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 To assess the agent-based model further, a second set of simulations is carried out to evaluate farmers' aggregate behavior for different assumptions of the proportions of bold and cautious farmers, and with and without farmer interactions. The simulations are run for the same simulation period, and with the same values of input price, cost, yield, and weather variables as for the sensitivity analysis described above. Figure 6 presents the results. Figure 6 compares the aggregates of farmers' crop and BMP decisions for five populations of farmers. In the first population, the entire population is 100% bold (0% cautious) and, in the second through the fifth, the percentages are 74% (26%), 50% (50%), 26% (74%), and 0% (100%), respectively. The results are presented as time series of fractions of the watershed in corn, soybeans, miscanthus, conservation tillage, and enrolled in carbon trading.
Figure 6. Time-aggregates of farmers' crop and BMP decisions for different populations of farmers without and with interactions when miscanthus price is set at 0.4 of the average of corn and soybean prices, and carbon allowance price set to the $17/t CO2e in 1985 scenario. The farmer populations consist of farmers with perfect foresight (solid gray line), farmers that are stationary (with zero adaptation of forecasts) (dashed line), 100% bold farmers (squares), 26% cautious–74% bold farmers (open diamonds), 50% cautious–50% bold farmers (open inverted triangles), 74% cautious–26% bold farmers (open circles), and 100% cautious farmers (solid triangles).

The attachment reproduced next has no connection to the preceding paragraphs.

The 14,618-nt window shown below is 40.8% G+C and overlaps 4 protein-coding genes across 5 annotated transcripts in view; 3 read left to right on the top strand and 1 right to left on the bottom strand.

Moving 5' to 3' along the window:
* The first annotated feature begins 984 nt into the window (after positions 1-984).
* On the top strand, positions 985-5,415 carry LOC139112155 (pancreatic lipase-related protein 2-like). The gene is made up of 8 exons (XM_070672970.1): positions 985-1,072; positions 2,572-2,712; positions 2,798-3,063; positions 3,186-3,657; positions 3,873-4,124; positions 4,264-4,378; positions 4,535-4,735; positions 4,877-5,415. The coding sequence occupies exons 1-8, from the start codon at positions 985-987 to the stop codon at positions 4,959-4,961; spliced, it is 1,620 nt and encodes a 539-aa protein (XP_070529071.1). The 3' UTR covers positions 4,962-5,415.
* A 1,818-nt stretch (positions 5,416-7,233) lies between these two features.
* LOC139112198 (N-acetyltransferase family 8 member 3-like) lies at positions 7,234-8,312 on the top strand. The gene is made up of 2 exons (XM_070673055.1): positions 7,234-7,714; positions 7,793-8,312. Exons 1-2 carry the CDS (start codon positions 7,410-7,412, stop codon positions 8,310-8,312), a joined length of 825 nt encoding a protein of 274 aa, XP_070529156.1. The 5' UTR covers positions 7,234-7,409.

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 Figure 6 also compares the results when the farmers interact and share information with neighbors and when they do not. For comparison, Figure 6 presents predictions for a population of farmers with perfect foresight and another population of 26% bold–74% cautious farmers with zero adaptation of forecasts. For the farmers with perfect foresight, risk aversion and the bold-cautious distinction do not apply as there is no uncertainty of future prices, costs, yields, and weather, and therefore, no Bayesian adaptation of forecasts and no aversion to risk. As for the farmers with zero adaptation, their perceptions of future conditions do not change with new observations and are stationary at their initial values. For farmers with zero adaptation of forecasts, the definitions of bold and cautious still apply (in terms of risk aversion) even though there is no Bayesian updating, but there is still uncertainty, and therefore the potential for aversion to risk.